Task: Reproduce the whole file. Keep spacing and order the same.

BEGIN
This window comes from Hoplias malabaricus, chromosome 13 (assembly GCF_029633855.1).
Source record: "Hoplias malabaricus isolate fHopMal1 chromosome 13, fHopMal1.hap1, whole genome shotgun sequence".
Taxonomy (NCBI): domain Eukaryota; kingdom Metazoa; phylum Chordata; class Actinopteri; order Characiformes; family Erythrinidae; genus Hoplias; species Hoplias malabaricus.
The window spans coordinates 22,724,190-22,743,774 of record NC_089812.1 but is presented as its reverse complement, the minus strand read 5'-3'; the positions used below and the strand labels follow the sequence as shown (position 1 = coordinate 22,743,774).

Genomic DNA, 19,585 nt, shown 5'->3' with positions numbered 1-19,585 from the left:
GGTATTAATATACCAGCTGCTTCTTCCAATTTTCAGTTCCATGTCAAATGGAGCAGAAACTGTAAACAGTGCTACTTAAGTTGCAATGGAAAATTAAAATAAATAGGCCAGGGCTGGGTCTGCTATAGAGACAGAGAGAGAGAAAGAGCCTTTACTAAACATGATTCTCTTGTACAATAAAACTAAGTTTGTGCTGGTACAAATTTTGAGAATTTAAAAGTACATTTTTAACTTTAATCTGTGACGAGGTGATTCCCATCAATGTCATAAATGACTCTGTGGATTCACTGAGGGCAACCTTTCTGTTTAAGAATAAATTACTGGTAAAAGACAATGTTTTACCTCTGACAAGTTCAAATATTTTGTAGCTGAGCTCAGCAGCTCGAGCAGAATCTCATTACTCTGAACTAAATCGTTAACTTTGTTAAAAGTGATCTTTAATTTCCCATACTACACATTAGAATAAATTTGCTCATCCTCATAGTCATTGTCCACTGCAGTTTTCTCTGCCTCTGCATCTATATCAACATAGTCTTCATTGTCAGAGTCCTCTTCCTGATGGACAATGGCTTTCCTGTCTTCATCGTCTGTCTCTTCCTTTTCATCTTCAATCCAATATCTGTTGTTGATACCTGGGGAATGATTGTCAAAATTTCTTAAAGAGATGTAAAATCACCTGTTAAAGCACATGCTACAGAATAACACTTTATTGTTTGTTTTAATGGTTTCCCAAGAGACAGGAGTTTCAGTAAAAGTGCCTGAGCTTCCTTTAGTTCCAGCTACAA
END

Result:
This window comes from Hoplias malabaricus, chromosome 13 (assembly GCF_029633855.1).
Source record: "Hoplias malabaricus isolate fHopMal1 chromosome 13, fHopMal1.hap1, whole genome shotgun sequence".
Taxonomy (NCBI): domain Eukaryota; kingdom Metazoa; phylum Chordata; class Actinopteri; order Characiformes; family Erythrinidae; genus Hoplias; species Hoplias malabaricus.
The window spans coordinates 22,724,190-22,743,774 of record NC_089812.1 but is presented as its reverse complement, the minus strand read 5'-3'; the positions used below and the strand labels follow the sequence as shown (position 1 = coordinate 22,743,774).

Genomic DNA, 19,585 nt, shown 5'->3' with positions numbered 1-19,585 from the left:
GGTATTAATATACCAGCTGCTTCTTCCAATTTTCAGTTCCATGTCAAATGGAGCAGAAACTGTAAACAGTGCTACTTAAGTTGCAATGGAAAATTAAAATAAATAGGCCAGGGCTGGGTCTGCTATAGAGACAGAGAGAGAGAAAGAGCCTTTACTAAACATGATTCTCTTGTACAATAAAACTAAGTTTGTGCTGGTACAAATTTTGAGAATTTAAAAGTACATTTTTAACTTTAATCTGTGACGAGGTGATTCCCATCAATGTCATAAATGACTCTGTGGATTCACTGAGGGCAACCTTTCTGTTTAAGAATAAATTACTGGTAAAAGACAATGTTTTACCTCTGACAAGTTCAAATATTTTGTAGCTGAGCTCAGCAGCTCGAGCAGAATCTCATTACTCTGAACTAAATCGTTAACTTTGTTAAAAGTGATCTTTAATTTCCCATACTACACATTAGAATAAATTTGCTCATCCTCATAGTCATTGTCCACTGCAGTTTTCTCTGCCTCTGCATCTATATCAACATAGTCTTCATTGTCAGAGTCCTCTTCCTGATGGACAATGGCTTTCCTGTCTTCATCGTCTGTCTCTTCCTTTTCATCTTCAATCCAATATCTGTTGTTGATACCTGGGGAATGATTGTCAAAATTTCTTAAAGAGATGTAAAATCACCTGTTAAAGCACATGCTACAGAATAACACTTTATTGTTTGTTTTAATGGTTTCCCAAGAGACAGGAGTTTCAGTAAAAGTGCCTGAGCTTCCTTTAGTTCCAGCTACAA